The fear to speak out is a symptom of the PC disease fueled by recriminations and implied threats of discrimination — a fear that indirectly resulted in mayhem.

Sen. Joseph Lieberman said, "If Hasan was showing signs, saying to people that he had become an Islamist extremist, the U.S. Army has to have a zero tolerance," and despite the echo of shutting the barn door after the horse got out, he is right.

Army Chief of Staff Gen. George Casey Jr. is concerned that speculation about the religious beliefs of Hasan could “cause a backlash against some of our Muslim soldiers.” He’s right, but such a backlash would be a direct result of the failure of command — not prejudice.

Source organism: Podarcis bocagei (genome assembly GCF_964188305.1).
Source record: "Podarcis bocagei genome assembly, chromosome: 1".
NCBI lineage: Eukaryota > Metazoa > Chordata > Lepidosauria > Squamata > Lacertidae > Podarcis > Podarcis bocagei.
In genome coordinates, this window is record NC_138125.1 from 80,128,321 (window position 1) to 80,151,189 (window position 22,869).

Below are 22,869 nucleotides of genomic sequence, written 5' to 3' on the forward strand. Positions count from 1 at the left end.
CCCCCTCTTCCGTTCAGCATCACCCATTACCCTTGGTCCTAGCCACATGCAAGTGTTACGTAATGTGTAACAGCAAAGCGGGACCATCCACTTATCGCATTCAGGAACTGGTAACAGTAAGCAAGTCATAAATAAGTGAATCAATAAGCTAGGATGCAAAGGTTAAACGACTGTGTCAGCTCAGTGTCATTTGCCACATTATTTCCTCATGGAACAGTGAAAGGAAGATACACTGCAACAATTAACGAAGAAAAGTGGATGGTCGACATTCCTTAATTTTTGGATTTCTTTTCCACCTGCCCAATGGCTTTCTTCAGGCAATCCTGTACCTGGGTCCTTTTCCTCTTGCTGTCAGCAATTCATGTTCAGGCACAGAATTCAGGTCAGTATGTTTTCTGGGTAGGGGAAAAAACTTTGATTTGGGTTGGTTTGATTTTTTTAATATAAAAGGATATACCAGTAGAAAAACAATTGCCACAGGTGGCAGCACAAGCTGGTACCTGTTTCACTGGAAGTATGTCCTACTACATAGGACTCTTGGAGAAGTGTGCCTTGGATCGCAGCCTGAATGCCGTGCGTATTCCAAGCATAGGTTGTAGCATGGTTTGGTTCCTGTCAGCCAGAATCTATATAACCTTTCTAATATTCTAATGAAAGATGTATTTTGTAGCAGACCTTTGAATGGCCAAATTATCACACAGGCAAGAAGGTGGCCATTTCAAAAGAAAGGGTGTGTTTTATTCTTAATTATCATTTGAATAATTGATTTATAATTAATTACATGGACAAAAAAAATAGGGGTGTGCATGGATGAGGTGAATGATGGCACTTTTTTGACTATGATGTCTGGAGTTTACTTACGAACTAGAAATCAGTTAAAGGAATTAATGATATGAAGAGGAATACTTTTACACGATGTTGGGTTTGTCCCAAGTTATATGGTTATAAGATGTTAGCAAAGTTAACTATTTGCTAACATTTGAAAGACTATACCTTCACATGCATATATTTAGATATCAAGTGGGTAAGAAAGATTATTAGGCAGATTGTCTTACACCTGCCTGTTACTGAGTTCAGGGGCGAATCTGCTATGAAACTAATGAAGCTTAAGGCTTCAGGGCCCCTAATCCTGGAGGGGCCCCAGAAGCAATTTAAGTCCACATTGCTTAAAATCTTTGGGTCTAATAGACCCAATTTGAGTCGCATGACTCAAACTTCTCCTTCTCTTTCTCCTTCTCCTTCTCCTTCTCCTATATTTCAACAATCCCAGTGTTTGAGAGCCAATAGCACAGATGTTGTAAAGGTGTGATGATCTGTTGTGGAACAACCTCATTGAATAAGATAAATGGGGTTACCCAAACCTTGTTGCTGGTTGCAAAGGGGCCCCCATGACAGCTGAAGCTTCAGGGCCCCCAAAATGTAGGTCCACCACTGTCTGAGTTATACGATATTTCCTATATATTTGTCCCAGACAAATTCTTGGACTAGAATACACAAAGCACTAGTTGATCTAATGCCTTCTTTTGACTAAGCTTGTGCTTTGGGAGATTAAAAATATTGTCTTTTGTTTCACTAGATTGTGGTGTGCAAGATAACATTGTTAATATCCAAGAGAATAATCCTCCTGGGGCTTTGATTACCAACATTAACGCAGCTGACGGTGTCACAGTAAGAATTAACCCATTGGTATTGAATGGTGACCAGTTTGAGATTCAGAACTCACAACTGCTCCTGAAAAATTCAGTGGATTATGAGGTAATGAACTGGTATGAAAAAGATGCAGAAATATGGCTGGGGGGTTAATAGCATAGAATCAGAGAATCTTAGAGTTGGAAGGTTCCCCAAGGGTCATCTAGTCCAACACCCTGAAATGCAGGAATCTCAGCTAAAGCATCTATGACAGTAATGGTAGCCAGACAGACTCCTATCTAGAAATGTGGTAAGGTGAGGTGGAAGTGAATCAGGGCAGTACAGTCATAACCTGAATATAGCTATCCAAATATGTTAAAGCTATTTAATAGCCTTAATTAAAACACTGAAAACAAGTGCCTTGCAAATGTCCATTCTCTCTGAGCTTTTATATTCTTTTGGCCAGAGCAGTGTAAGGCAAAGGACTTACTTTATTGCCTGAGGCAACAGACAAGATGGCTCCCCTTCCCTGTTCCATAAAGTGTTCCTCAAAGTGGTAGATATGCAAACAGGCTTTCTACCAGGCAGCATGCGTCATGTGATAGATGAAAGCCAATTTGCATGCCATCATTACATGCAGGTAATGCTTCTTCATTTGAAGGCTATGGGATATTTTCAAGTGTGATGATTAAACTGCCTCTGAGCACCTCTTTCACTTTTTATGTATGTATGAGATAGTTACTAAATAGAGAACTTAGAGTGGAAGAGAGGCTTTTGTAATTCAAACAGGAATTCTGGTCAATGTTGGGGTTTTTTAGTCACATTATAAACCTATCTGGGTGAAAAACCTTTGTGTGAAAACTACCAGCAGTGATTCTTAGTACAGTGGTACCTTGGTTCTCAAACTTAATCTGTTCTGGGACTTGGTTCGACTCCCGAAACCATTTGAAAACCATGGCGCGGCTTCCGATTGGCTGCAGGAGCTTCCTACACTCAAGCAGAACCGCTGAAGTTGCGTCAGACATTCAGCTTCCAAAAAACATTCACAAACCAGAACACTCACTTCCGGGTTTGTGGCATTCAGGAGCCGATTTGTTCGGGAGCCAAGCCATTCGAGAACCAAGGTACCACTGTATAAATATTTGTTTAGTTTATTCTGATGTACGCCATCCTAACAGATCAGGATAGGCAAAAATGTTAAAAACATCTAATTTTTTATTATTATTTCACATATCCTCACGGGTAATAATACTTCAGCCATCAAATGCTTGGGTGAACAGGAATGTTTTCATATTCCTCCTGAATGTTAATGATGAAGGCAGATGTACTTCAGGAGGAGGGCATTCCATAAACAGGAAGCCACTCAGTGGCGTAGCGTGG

When confronted about whether he thought the Army “dropped the ball” in not responding to warning signs, Casey replied that the Army needs to be careful not to jump to conclusions based on early tidbits of information.

Sen. Lindsey Graham, R.-S.C., and Sen. Jack Reed, D-R.I., both of whom are veterans, took pains to say that Muslims have served honorably in the military and at risk to their lives.

“At the end of the day, this is not about his religion — the fact that this man was a Muslim,” Graham said on CBS’ “Face the Nation.”

But, hey, it is (kinda/sorta) about religion (when the FBI says 10 percent of American Mosques preach jihad) — at least from a risk analysis perspective.